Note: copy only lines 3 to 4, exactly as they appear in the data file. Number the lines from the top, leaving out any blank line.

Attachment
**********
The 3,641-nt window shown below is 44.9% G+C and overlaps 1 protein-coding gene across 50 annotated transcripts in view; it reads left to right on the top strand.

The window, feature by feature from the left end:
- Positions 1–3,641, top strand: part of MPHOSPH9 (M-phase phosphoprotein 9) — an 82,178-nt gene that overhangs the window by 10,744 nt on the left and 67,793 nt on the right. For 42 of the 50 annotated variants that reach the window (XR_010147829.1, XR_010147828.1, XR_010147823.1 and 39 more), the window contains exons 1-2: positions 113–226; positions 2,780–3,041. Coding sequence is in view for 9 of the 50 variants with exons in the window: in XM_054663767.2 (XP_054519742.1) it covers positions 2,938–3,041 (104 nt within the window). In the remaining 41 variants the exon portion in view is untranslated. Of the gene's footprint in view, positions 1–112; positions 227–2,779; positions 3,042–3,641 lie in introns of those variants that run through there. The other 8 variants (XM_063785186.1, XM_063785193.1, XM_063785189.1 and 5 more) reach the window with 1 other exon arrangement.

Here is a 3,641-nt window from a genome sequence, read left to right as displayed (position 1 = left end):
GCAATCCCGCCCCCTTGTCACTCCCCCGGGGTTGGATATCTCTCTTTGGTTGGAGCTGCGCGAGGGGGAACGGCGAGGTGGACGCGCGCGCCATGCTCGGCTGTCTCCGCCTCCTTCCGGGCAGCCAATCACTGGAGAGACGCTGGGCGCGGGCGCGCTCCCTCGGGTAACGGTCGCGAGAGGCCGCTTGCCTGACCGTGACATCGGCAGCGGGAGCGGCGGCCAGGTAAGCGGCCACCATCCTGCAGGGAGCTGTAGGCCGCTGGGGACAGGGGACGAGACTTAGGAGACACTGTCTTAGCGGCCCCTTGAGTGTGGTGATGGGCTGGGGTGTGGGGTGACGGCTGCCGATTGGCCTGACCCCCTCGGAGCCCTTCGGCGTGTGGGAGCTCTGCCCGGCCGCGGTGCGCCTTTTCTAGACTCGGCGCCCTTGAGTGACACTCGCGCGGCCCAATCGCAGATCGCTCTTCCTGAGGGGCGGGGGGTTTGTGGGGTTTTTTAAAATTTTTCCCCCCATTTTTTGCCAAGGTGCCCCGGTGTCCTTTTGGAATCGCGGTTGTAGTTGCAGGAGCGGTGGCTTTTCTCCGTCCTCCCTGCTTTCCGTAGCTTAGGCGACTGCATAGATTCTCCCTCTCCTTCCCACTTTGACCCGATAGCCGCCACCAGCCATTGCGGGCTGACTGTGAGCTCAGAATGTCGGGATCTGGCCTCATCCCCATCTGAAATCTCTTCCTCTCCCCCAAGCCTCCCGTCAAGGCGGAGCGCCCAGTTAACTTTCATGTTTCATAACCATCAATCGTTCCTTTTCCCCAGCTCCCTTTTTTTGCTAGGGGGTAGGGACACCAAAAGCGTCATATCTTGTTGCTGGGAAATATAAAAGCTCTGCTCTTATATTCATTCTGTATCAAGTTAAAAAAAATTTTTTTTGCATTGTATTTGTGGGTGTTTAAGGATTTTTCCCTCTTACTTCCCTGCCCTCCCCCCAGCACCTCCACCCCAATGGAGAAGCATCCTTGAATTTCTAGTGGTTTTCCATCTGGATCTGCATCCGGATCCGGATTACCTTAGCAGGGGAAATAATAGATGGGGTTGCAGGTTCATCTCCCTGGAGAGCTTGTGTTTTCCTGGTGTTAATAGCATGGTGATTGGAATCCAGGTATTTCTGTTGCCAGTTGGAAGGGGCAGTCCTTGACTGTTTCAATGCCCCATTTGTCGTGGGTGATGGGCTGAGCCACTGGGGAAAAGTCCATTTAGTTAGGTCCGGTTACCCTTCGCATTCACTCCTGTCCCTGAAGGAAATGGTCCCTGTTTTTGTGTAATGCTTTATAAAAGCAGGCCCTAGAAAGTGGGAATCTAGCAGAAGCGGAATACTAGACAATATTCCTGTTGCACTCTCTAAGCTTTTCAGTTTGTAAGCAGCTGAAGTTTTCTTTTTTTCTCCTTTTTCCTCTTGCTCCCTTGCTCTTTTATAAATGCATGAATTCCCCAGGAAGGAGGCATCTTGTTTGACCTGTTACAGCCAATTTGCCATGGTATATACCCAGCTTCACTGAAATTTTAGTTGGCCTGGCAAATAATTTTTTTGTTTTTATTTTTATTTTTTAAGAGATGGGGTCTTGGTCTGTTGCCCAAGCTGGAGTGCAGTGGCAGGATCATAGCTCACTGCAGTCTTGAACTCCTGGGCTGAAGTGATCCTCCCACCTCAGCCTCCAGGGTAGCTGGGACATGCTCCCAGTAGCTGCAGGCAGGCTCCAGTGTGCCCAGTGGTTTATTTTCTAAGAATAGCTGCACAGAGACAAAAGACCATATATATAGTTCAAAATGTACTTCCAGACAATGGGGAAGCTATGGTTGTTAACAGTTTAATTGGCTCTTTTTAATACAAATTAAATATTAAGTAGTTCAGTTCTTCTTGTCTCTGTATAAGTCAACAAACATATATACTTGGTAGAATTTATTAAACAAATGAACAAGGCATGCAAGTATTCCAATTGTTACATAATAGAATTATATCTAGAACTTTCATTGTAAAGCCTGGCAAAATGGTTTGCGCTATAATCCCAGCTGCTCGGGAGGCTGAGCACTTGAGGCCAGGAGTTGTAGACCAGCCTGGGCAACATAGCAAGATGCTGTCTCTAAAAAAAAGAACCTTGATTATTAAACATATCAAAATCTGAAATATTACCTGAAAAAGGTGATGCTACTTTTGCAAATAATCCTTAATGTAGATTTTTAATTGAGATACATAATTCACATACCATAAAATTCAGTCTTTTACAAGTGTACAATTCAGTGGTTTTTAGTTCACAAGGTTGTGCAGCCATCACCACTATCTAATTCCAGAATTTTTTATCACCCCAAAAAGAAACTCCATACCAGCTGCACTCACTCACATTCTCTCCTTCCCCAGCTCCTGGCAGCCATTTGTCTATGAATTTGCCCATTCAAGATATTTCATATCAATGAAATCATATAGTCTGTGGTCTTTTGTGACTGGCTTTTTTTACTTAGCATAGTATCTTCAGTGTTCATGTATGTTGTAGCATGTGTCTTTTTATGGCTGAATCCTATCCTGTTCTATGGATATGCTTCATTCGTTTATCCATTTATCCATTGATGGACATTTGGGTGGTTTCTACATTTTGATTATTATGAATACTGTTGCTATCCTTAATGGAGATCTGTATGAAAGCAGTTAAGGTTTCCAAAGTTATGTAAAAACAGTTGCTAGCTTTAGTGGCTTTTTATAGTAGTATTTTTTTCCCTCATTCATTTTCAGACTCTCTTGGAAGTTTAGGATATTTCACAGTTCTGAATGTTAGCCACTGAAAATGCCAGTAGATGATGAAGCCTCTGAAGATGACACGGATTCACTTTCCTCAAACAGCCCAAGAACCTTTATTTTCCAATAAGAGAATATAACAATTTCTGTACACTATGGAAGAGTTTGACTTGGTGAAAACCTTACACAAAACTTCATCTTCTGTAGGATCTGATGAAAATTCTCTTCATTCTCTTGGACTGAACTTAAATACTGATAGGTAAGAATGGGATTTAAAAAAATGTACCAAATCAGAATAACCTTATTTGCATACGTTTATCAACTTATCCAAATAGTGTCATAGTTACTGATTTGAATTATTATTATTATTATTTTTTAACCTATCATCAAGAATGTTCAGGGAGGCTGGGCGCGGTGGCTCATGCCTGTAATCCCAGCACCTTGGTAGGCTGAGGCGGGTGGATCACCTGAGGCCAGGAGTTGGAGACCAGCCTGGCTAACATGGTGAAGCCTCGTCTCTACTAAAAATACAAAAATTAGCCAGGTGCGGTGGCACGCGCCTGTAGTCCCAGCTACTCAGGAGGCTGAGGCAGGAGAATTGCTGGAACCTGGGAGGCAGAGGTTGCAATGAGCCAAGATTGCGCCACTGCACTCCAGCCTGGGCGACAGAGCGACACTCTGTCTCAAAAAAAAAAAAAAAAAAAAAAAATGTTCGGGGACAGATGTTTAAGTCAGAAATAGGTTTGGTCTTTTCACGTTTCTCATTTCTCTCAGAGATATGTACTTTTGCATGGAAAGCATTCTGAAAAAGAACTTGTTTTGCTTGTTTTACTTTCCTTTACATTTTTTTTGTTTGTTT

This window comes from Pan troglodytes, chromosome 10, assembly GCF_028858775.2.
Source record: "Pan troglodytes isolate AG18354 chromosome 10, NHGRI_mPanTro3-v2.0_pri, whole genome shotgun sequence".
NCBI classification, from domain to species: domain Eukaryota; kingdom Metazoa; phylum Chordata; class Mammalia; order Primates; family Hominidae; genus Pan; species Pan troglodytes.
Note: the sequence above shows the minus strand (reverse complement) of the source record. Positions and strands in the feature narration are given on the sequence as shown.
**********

- Positions 1–3,641, top strand: part of MPHOSPH9 (M-phase phosphoprotein 9) — an 82,178-nt gene that overhangs the window by 10,744 nt on the left and 67,793 nt on the right. For 42 of the 50 annotated variants that reach the window (XR_010147829.1, XR_010147828.1, XR_010147823.1 and 39 more), the window contains exons 1-2: positions 113–226; positions 2,780–3,041. Coding sequence is in view for 9 of the 50 variants with exons in the window: in XM_054663767.2 (XP_054519742.1) it covers positions 2,938–3,041 (104 nt within the window). In the remaining 41 variants the exon portion in view is untranslated. Of the gene's footprint in view, positions 1–112; positions 227–2,779; positions 3,042–3,641 lie in introns of those variants that run through there. The other 8 variants (XM_063785186.1, XM_063785193.1, XM_063785189.1 and 5 more) reach the window with 1 other exon arrangement.

Here is a 3,641-nt window from a genome sequence, read left to right as displayed (position 1 = left end):